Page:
"Wonham has written a book that will be of interest to fans of the tall tale and Twainians in particular."--American Literature
"Wonham has written a book that will be of interest to fans of the talltale and Twainians in particular."--American Literature
"Wonham's book has struck upon an innovative if not radically new approach to Twain's travelogues and major fiction which...ought to cause a stir in literary-critical circles generally and among Twainians particularly."--Gary Scharnhorst, University of New Mexico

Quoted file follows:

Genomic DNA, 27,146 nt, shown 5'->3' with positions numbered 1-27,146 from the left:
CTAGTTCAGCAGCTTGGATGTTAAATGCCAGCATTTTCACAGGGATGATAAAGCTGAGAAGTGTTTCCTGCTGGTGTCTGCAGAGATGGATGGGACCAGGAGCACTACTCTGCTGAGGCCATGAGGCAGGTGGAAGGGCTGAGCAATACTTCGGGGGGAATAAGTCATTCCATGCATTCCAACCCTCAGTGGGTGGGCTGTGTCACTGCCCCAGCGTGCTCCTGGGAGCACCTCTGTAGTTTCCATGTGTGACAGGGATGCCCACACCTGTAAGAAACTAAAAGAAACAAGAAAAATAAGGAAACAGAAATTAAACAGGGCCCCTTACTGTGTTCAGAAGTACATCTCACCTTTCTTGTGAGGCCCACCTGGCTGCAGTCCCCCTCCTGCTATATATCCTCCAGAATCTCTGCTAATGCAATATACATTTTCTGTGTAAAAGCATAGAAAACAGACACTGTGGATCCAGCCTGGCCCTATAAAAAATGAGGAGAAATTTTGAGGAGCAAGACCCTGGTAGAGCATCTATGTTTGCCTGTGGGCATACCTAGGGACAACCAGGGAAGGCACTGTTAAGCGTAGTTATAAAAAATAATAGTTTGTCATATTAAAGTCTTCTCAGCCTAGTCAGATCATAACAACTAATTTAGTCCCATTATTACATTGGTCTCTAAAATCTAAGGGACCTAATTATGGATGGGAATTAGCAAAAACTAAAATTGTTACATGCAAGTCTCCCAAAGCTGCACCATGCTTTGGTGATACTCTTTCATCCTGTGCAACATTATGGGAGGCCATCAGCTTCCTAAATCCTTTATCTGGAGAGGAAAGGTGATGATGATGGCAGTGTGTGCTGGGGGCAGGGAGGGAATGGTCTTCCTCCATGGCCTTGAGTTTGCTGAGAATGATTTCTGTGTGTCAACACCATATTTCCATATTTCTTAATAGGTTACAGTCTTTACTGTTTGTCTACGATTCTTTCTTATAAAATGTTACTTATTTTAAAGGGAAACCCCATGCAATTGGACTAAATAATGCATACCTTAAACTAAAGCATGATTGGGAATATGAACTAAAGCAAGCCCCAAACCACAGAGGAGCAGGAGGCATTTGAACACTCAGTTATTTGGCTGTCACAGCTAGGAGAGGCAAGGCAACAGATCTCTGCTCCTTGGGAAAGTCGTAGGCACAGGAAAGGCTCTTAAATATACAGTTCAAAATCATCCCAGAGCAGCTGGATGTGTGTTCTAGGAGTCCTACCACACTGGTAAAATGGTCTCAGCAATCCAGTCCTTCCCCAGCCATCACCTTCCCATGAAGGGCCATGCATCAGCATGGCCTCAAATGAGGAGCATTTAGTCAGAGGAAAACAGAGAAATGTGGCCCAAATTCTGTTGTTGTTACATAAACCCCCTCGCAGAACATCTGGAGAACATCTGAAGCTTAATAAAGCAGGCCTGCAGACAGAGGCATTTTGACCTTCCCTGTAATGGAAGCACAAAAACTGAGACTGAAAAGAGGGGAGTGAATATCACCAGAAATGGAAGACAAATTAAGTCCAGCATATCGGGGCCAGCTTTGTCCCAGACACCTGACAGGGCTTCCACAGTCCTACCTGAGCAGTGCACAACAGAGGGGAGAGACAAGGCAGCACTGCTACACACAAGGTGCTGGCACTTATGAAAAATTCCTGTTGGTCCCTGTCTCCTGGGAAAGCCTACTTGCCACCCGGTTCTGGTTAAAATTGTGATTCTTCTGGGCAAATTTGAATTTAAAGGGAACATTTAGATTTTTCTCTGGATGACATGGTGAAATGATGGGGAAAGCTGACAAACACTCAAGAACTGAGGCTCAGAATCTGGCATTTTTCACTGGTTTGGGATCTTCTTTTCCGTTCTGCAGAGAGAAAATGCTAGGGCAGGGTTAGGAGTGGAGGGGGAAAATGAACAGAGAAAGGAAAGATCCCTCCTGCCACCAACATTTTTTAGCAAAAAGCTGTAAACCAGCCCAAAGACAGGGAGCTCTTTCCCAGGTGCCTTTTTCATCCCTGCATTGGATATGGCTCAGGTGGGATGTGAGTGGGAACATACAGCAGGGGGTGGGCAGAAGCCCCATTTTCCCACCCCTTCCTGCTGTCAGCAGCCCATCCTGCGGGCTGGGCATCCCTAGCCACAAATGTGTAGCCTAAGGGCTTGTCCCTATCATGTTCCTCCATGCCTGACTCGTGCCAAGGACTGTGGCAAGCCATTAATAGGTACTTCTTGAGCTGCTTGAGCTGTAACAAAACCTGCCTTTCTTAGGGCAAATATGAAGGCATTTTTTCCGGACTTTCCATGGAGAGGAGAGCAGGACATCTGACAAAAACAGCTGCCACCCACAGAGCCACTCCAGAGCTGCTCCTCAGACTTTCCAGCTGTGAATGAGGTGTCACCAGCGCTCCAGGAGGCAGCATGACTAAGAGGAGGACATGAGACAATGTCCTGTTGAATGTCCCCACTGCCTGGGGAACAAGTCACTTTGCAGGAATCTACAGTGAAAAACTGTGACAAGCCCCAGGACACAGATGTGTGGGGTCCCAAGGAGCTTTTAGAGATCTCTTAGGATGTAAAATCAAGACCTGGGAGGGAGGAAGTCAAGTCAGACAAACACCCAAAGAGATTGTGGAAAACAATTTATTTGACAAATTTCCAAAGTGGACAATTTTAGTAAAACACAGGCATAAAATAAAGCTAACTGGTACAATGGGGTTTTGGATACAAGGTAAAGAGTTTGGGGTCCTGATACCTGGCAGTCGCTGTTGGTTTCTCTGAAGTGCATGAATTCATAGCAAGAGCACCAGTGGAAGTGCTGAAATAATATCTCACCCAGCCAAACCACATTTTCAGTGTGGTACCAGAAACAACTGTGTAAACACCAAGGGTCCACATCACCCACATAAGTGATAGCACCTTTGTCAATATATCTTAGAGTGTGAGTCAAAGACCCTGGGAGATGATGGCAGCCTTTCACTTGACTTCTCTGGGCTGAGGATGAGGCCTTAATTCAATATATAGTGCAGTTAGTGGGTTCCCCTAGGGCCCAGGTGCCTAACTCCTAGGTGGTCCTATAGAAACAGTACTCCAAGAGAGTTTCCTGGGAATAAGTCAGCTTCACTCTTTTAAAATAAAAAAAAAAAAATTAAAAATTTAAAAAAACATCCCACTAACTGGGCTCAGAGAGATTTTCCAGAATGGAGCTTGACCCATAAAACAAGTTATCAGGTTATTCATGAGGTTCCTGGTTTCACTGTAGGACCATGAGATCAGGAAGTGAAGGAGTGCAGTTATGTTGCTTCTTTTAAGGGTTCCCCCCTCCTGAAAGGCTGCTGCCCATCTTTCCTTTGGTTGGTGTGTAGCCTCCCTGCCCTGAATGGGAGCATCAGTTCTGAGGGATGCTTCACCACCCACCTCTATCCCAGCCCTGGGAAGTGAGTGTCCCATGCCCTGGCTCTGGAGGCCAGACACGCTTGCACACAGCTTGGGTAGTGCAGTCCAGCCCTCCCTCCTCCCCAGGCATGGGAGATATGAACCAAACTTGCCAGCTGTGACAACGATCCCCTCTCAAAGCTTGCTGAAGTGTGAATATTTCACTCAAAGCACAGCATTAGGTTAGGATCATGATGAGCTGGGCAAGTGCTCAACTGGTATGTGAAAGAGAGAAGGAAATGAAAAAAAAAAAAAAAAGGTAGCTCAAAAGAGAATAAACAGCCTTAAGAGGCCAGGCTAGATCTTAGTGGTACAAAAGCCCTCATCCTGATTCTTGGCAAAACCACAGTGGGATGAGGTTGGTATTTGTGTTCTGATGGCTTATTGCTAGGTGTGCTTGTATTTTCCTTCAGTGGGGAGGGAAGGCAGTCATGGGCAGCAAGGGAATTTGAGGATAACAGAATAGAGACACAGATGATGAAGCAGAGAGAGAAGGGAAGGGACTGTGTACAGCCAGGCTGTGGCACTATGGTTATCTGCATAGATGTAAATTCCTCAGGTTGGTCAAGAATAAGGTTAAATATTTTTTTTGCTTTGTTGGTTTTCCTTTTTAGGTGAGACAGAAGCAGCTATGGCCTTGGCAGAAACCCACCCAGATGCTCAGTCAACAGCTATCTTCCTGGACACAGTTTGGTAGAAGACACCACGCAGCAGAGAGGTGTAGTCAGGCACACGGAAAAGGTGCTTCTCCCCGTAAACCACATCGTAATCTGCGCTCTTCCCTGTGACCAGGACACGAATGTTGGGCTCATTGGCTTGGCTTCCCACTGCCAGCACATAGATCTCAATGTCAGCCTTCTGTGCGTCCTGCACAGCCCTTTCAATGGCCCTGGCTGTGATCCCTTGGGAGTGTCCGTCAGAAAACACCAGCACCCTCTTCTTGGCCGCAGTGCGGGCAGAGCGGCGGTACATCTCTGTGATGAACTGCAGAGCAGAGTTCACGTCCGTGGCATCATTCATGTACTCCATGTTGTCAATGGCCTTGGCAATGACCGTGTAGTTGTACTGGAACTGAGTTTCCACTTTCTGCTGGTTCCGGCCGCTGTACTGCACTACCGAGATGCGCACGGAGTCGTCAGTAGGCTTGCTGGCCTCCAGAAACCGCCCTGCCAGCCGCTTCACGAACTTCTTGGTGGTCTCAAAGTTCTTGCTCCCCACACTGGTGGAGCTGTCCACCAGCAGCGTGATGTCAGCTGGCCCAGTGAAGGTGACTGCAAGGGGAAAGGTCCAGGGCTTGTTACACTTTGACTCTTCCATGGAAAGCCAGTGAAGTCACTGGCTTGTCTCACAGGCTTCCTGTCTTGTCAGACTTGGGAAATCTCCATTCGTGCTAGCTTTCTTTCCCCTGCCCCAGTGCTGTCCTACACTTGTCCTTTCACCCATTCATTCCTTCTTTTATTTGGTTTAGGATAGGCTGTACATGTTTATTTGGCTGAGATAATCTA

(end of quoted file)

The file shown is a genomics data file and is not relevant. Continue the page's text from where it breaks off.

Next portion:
"Wonham's book has struck upon an innovative if not radically new approachto Twain's travelogues and major fiction which...ought to cause a stir inliterary-critical circles generally and among Twainians particularly."--GaryScharnhorst, University of New Mexico